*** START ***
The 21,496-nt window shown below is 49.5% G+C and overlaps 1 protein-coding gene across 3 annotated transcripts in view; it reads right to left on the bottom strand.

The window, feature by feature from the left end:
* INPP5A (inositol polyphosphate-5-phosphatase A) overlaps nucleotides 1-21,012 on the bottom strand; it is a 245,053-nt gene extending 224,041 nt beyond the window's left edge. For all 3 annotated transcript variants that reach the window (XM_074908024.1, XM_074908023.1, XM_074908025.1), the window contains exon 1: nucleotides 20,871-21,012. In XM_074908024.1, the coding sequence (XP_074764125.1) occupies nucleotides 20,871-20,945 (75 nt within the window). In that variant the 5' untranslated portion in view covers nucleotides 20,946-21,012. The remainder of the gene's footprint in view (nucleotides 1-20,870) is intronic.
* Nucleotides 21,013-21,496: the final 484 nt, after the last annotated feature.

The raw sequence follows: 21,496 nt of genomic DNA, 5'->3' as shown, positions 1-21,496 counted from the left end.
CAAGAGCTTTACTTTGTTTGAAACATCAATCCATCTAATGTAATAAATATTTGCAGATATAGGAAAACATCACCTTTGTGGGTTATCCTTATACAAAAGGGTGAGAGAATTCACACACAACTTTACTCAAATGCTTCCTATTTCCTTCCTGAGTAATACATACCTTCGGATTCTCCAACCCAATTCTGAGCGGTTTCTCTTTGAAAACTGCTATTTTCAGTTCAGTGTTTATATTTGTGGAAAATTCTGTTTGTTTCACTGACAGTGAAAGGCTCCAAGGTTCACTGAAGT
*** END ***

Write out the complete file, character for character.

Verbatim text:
The 21,496-nt window shown below is 49.5% G+C and overlaps 1 protein-coding gene across 3 annotated transcripts in view; it reads right to left on the bottom strand.

The window, feature by feature from the left end:
* INPP5A (inositol polyphosphate-5-phosphatase A) overlaps nucleotides 1-21,012 on the bottom strand; it is a 245,053-nt gene extending 224,041 nt beyond the window's left edge. For all 3 annotated transcript variants that reach the window (XM_074908024.1, XM_074908023.1, XM_074908025.1), the window contains exon 1: nucleotides 20,871-21,012. In XM_074908024.1, the coding sequence (XP_074764125.1) occupies nucleotides 20,871-20,945 (75 nt within the window). In that variant the 5' untranslated portion in view covers nucleotides 20,946-21,012. The remainder of the gene's footprint in view (nucleotides 1-20,870) is intronic.
* Nucleotides 21,013-21,496: the final 484 nt, after the last annotated feature.

The raw sequence follows: 21,496 nt of genomic DNA, 5'->3' as shown, positions 1-21,496 counted from the left end.
CAAGAGCTTTACTTTGTTTGAAACATCAATCCATCTAATGTAATAAATATTTGCAGATATAGGAAAACATCACCTTTGTGGGTTATCCTTATACAAAAGGGTGAGAGAATTCACACACAACTTTACTCAAATGCTTCCTATTTCCTTCCTGAGTAATACATACCTTCGGATTCTCCAACCCAATTCTGAGCGGTTTCTCTTTGAAAACTGCTATTTTCAGTTCAGTGTTTATATTTGTGGAAAATTCTGTTTGTTTCACTGACAGTGAAAGGCTCCAAGGTTCACTGAAGT